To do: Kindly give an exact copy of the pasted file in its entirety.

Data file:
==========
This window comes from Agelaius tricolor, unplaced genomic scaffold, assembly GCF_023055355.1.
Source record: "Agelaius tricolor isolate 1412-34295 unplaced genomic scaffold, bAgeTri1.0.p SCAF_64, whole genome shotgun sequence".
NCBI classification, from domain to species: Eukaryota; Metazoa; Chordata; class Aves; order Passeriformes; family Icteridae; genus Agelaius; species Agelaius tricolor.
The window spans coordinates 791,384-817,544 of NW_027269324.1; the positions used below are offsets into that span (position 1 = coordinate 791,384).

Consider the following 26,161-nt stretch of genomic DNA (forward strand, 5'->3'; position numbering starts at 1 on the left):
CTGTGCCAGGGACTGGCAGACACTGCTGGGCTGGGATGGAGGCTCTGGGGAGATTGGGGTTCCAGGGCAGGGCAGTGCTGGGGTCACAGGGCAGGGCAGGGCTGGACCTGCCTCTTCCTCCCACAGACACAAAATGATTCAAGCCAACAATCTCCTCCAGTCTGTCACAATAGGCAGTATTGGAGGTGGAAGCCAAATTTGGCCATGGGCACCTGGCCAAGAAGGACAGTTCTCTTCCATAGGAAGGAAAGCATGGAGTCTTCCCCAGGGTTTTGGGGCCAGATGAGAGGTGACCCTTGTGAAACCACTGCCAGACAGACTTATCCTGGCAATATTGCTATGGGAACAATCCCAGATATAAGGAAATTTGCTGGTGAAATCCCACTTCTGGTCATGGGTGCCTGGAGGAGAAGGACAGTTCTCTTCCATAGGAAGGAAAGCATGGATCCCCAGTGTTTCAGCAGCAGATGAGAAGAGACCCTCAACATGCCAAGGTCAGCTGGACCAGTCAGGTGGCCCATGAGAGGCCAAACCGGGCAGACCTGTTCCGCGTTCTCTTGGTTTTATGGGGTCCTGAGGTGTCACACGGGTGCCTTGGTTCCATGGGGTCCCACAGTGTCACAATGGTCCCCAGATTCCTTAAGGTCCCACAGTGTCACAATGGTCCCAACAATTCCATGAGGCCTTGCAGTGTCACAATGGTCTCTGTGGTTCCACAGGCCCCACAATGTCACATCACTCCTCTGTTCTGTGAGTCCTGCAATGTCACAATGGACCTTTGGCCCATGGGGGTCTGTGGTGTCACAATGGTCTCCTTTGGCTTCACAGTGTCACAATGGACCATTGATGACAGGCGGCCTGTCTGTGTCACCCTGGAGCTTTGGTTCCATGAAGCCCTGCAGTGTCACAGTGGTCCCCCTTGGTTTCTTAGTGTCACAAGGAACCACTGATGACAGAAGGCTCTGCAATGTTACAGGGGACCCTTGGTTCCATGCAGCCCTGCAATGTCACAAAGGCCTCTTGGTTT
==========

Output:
This window comes from Agelaius tricolor, unplaced genomic scaffold, assembly GCF_023055355.1.
Source record: "Agelaius tricolor isolate 1412-34295 unplaced genomic scaffold, bAgeTri1.0.p SCAF_64, whole genome shotgun sequence".
NCBI classification, from domain to species: Eukaryota; Metazoa; Chordata; class Aves; order Passeriformes; family Icteridae; genus Agelaius; species Agelaius tricolor.
The window spans coordinates 791,384-817,544 of NW_027269324.1; the positions used below are offsets into that span (position 1 = coordinate 791,384).

Consider the following 26,161-nt stretch of genomic DNA (forward strand, 5'->3'; position numbering starts at 1 on the left):
CTGTGCCAGGGACTGGCAGACACTGCTGGGCTGGGATGGAGGCTCTGGGGAGATTGGGGTTCCAGGGCAGGGCAGTGCTGGGGTCACAGGGCAGGGCAGGGCTGGACCTGCCTCTTCCTCCCACAGACACAAAATGATTCAAGCCAACAATCTCCTCCAGTCTGTCACAATAGGCAGTATTGGAGGTGGAAGCCAAATTTGGCCATGGGCACCTGGCCAAGAAGGACAGTTCTCTTCCATAGGAAGGAAAGCATGGAGTCTTCCCCAGGGTTTTGGGGCCAGATGAGAGGTGACCCTTGTGAAACCACTGCCAGACAGACTTATCCTGGCAATATTGCTATGGGAACAATCCCAGATATAAGGAAATTTGCTGGTGAAATCCCACTTCTGGTCATGGGTGCCTGGAGGAGAAGGACAGTTCTCTTCCATAGGAAGGAAAGCATGGATCCCCAGTGTTTCAGCAGCAGATGAGAAGAGACCCTCAACATGCCAAGGTCAGCTGGACCAGTCAGGTGGCCCATGAGAGGCCAAACCGGGCAGACCTGTTCCGCGTTCTCTTGGTTTTATGGGGTCCTGAGGTGTCACACGGGTGCCTTGGTTCCATGGGGTCCCACAGTGTCACAATGGTCCCCAGATTCCTTAAGGTCCCACAGTGTCACAATGGTCCCAACAATTCCATGAGGCCTTGCAGTGTCACAATGGTCTCTGTGGTTCCACAGGCCCCACAATGTCACATCACTCCTCTGTTCTGTGAGTCCTGCAATGTCACAATGGACCTTTGGCCCATGGGGGTCTGTGGTGTCACAATGGTCTCCTTTGGCTTCACAGTGTCACAATGGACCATTGATGACAGGCGGCCTGTCTGTGTCACCCTGGAGCTTTGGTTCCATGAAGCCCTGCAGTGTCACAGTGGTCCCCCTTGGTTTCTTAGTGTCACAAGGAACCACTGATGACAGAAGGCTCTGCAATGTTACAGGGGACCCTTGGTTCCATGCAGCCCTGCAATGTCACAAAGGCCTCTTGGTTT